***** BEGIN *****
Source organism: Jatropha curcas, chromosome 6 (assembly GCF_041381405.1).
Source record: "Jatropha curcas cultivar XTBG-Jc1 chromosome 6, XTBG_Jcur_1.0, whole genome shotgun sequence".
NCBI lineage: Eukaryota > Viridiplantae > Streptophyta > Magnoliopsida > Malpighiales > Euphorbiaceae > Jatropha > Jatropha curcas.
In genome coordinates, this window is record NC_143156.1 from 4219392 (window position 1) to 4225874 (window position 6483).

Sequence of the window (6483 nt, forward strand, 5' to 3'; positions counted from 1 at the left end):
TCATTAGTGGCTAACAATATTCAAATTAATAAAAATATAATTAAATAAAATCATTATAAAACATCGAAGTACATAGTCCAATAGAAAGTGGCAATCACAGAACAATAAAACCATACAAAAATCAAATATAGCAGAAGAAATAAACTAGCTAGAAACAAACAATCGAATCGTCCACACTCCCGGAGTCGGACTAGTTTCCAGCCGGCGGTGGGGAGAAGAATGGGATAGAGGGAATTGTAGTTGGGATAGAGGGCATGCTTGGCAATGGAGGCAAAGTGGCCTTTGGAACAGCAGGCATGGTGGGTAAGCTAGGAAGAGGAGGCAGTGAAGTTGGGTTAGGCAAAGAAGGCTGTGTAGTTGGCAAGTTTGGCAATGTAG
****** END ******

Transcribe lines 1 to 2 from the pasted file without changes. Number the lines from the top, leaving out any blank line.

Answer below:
Source organism: Jatropha curcas, chromosome 6 (assembly GCF_041381405.1).
Source record: "Jatropha curcas cultivar XTBG-Jc1 chromosome 6, XTBG_Jcur_1.0, whole genome shotgun sequence".